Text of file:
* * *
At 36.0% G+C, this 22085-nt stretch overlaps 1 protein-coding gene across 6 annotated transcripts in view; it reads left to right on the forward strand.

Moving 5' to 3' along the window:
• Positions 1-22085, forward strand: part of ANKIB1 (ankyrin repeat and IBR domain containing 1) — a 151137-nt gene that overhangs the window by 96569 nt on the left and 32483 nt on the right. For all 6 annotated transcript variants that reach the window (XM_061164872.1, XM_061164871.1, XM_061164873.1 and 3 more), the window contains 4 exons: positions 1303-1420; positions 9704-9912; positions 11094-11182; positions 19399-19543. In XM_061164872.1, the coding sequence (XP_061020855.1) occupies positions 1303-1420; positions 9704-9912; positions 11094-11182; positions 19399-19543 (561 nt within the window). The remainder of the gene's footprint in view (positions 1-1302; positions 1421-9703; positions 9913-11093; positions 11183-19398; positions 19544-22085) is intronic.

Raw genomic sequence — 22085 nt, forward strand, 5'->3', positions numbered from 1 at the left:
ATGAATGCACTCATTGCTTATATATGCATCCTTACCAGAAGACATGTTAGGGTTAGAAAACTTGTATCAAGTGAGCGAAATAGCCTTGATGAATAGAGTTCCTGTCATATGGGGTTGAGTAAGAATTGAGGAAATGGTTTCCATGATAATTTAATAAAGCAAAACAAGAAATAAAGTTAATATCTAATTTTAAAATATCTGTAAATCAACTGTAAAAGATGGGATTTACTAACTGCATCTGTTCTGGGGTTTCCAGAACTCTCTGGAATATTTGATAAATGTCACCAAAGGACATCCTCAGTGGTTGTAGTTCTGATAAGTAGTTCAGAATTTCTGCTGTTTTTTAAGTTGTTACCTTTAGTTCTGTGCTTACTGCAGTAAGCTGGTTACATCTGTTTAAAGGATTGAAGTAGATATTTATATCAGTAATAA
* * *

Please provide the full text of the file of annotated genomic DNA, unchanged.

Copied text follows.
At 36.0% G+C, this 22085-nt stretch overlaps 1 protein-coding gene across 6 annotated transcripts in view; it reads left to right on the forward strand.

Moving 5' to 3' along the window:
• Positions 1-22085, forward strand: part of ANKIB1 (ankyrin repeat and IBR domain containing 1) — a 151137-nt gene that overhangs the window by 96569 nt on the left and 32483 nt on the right. For all 6 annotated transcript variants that reach the window (XM_061164872.1, XM_061164871.1, XM_061164873.1 and 3 more), the window contains 4 exons: positions 1303-1420; positions 9704-9912; positions 11094-11182; positions 19399-19543. In XM_061164872.1, the coding sequence (XP_061020855.1) occupies positions 1303-1420; positions 9704-9912; positions 11094-11182; positions 19399-19543 (561 nt within the window). The remainder of the gene's footprint in view (positions 1-1302; positions 1421-9703; positions 9913-11093; positions 11183-19398; positions 19544-22085) is intronic.

Raw genomic sequence — 22085 nt, forward strand, 5'->3', positions numbered from 1 at the left:
ATGAATGCACTCATTGCTTATATATGCATCCTTACCAGAAGACATGTTAGGGTTAGAAAACTTGTATCAAGTGAGCGAAATAGCCTTGATGAATAGAGTTCCTGTCATATGGGGTTGAGTAAGAATTGAGGAAATGGTTTCCATGATAATTTAATAAAGCAAAACAAGAAATAAAGTTAATATCTAATTTTAAAATATCTGTAAATCAACTGTAAAAGATGGGATTTACTAACTGCATCTGTTCTGGGGTTTCCAGAACTCTCTGGAATATTTGATAAATGTCACCAAAGGACATCCTCAGTGGTTGTAGTTCTGATAAGTAGTTCAGAATTTCTGCTGTTTTTTAAGTTGTTACCTTTAGTTCTGTGCTTACTGCAGTAAGCTGGTTACATCTGTTTAAAGGATTGAAGTAGATATTTATATCAGTAATAA